Thursday, September 09, 2010

What book publishers can learn from music, among other things.

What book publishers can learn from music, among other things.

It has been taking me forever to get through Roberto Bolaño's 2666. I bought the hardcover quite a while back and I've been reading it in fits and starts. Recently I decided the time had come to just focus on finishing it so I've been reading it at home and bringing it to work with me so I can read it during the commute.

I've discovered one reason I've probably been dragging with this particular book is because it is huge. And I don't mean too long, I mean the hardcover version I bought is just not the easiest thing to tote around. That's when I began to think, wouldn't it be awesome if with every hardcover (or physical copy) of a book you got a digital version as well? That was I can still buy my beloved hardcovers and read them at home (or in a nearby park or, obviously, at the beach) but I don't have to lug them to and from work (or on business trips or to a party so I have something to read on the bus) all the time!

I griped about this to some friends and most were of the opinion the publishing industry doesn't do this because it would only spur rampant pirating. Now this is bullshit. First of all, there already IS rampant pirating of digital books from what I can tell. Second, publishers could actually learn from the music industry (?!) through the rising sales of vinyl LPs. I know one factor that has been fattening my vinyl collection is the fact that almost all records also come with digital copies of the album so I can enjoy the album at home or on the go. THIS is how you draw in longtime consumers like myself AND entice a generation that doesn't have the same need/love of physical media to consume your wares. Third, by depriving honest physical books buyers the chance to also obtain a digital copy of their purchase, publishers are placing consumers in an ethical quandary; one, it appears, the publishers are on the losing side of, as was opined in a recent NYT column:

An illegal download is — to use an ugly word — illegal. But in this case, it is not unethical. Author and publisher are entitled to be paid for their work, and by purchasing the hardcover, you did so. Your subsequent downloading is akin to buying a CD, then copying it to your iPod.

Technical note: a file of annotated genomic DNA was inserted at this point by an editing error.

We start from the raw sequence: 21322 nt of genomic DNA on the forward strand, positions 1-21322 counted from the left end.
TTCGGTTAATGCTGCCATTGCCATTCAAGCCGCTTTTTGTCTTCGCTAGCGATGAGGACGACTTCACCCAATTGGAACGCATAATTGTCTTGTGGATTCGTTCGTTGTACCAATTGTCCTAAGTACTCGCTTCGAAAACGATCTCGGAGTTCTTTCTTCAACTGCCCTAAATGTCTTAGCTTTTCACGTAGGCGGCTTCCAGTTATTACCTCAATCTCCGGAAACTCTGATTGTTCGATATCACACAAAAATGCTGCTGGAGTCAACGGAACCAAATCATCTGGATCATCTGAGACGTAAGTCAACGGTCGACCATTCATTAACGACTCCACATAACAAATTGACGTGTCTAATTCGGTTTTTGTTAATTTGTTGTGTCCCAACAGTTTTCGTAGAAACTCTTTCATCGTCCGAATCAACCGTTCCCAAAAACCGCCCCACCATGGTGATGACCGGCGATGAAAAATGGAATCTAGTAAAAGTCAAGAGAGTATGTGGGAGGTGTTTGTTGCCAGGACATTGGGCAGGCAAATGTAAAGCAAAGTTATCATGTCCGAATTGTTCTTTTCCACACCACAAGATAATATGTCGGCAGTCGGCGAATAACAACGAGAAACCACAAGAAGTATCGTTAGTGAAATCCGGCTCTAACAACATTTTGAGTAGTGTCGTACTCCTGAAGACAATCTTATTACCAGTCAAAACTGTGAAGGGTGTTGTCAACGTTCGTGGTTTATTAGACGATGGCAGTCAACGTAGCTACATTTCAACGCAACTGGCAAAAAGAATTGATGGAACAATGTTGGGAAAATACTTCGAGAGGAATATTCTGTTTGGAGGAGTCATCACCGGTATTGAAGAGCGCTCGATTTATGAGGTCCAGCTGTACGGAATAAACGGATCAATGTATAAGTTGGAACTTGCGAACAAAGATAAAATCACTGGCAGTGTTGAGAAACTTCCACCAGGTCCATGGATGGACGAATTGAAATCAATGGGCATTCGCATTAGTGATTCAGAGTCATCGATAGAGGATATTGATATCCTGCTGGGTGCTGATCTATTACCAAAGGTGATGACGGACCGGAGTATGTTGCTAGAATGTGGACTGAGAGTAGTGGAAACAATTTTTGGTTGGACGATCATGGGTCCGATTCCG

Buying a book or a piece of music should be regarded as a license to enjoy it on any platform. Sadly, the anachronistic conventions of bookselling and copyright law lag the technology. Thus you’ve violated the publishing company’s legal right to control the distribution of its intellectual property, but you’ve done no harm or so little as to meet my threshold of acceptability.
Finally, as I found in the case of the current Bolaño tome when I finally decided to cave and just BUY a fucking eBook version for the commute no matter how much it vexed me to buy the same thing twice, some popular books simply don't exist in digital form ... because the publishers fear they will be pirated.*

So, dear publishers, do what's right and realize if folks like me are still going to plonk down hard earned cash for physical copies of your wares you're going to heave to get with the times. What's sad is that "getting with the times" means learning something from vinyl records and an industry that's in even worse shape than you are!

*Which reminds me, anyone know where I can safely download a digital copy of the book?


Mich said...

I'd be down with this. I think toting around that hardcover copy of Girl Who Kicked The Hornets Nest is what's been killing my lower back!

Copper Sky Development said...

That's a really good idea. I know that some of the best books I have are also relegated to home reading since I'm rarely willing to cart it around like an unused steam iron for the 10 minutes I might be able to read it.

rachelle said...

Mich - A couple months ago my trainer was having me do some weight training and I had to stop.. a few weeks in a row.. because for some reason my left thumb and thumb palm (i dont know what that area is called) was so sore! I had no idea what from. My trainer thought maybe it was something ergo at work that wasn't right. One day it dawned on me that on the train I was often holding onto something with my right hand and holding the hardcover version of Girl Who Kicked the Hornets Nest in my left hand with my hand behind the book and my thumb around the front. Yeh, that's why my hand hurt! I had a book injury that limited my workout at the gym! What a nerdy way to hurt yourself. It was worth it, though. That was a great series.